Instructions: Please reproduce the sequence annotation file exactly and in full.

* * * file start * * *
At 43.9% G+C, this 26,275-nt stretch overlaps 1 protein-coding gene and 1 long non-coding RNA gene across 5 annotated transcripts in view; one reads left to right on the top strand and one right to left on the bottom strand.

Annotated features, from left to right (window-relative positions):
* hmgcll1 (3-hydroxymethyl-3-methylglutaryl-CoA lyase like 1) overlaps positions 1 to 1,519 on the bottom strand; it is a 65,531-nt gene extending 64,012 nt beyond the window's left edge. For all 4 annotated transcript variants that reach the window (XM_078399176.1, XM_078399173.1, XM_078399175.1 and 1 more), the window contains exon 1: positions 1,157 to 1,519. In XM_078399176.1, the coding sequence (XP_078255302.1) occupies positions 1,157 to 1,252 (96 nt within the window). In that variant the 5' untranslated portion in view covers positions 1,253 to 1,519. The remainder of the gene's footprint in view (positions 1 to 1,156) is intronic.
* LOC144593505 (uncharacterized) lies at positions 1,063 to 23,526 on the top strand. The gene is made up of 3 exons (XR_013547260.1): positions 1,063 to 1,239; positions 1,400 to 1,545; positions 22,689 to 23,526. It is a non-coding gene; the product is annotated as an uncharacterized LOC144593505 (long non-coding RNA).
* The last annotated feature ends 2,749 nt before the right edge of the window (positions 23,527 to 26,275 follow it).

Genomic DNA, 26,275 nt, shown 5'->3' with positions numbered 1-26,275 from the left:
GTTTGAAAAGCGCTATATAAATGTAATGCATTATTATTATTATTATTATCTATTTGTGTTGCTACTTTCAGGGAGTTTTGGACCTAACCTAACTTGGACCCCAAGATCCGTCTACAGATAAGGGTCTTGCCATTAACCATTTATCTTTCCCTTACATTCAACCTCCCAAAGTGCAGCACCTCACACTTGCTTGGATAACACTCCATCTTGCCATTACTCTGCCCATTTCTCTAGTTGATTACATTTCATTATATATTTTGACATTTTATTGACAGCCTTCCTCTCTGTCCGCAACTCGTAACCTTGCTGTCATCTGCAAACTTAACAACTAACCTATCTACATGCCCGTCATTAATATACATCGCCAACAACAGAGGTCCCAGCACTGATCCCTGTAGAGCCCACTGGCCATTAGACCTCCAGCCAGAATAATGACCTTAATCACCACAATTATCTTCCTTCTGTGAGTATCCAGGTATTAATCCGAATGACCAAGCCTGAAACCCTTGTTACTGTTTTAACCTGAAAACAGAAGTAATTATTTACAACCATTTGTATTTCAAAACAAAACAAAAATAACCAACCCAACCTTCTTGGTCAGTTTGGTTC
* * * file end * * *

At 43.9% G+C, this 26,275-nt stretch overlaps 1 protein-coding gene and 1 long non-coding RNA gene across 5 annotated transcripts in view; one reads left to right on the top strand and one right to left on the bottom strand.

Annotated features, from left to right (window-relative positions):
* hmgcll1 (3-hydroxymethyl-3-methylglutaryl-CoA lyase like 1) overlaps positions 1 to 1,519 on the bottom strand; it is a 65,531-nt gene extending 64,012 nt beyond the window's left edge. For all 4 annotated transcript variants that reach the window (XM_078399176.1, XM_078399173.1, XM_078399175.1 and 1 more), the window contains exon 1: positions 1,157 to 1,519. In XM_078399176.1, the coding sequence (XP_078255302.1) occupies positions 1,157 to 1,252 (96 nt within the window). In that variant the 5' untranslated portion in view covers positions 1,253 to 1,519. The remainder of the gene's footprint in view (positions 1 to 1,156) is intronic.
* LOC144593505 (uncharacterized) lies at positions 1,063 to 23,526 on the top strand. The gene is made up of 3 exons (XR_013547260.1): positions 1,063 to 1,239; positions 1,400 to 1,545; positions 22,689 to 23,526. It is a non-coding gene; the product is annotated as an uncharacterized LOC144593505 (long non-coding RNA).
* The last annotated feature ends 2,749 nt before the right edge of the window (positions 23,527 to 26,275 follow it).

Genomic DNA, 26,275 nt, shown 5'->3' with positions numbered 1-26,275 from the left:
GTTTGAAAAGCGCTATATAAATGTAATGCATTATTATTATTATTATTATCTATTTGTGTTGCTACTTTCAGGGAGTTTTGGACCTAACCTAACTTGGACCCCAAGATCCGTCTACAGATAAGGGTCTTGCCATTAACCATTTATCTTTCCCTTACATTCAACCTCCCAAAGTGCAGCACCTCACACTTGCTTGGATAACACTCCATCTTGCCATTACTCTGCCCATTTCTCTAGTTGATTACATTTCATTATATATTTTGACATTTTATTGACAGCCTTCCTCTCTGTCCGCAACTCGTAACCTTGCTGTCATCTGCAAACTTAACAACTAACCTATCTACATGCCCGTCATTAATATACATCGCCAACAACAGAGGTCCCAGCACTGATCCCTGTAGAGCCCACTGGCCATTAGACCTCCAGCCAGAATAATGACCTTAATCACCACAATTATCTTCCTTCTGTGAGTATCCAGGTATTAATCCGAATGACCAAGCCTGAAACCCTTGTTACTGTTTTAACCTGAAAACAGAAGTAATTATTTACAACCATTTGTATTTCAAAACAAAACAAAAATAACCAACCCAACCTTCTTGGTCAGTTTGGTTC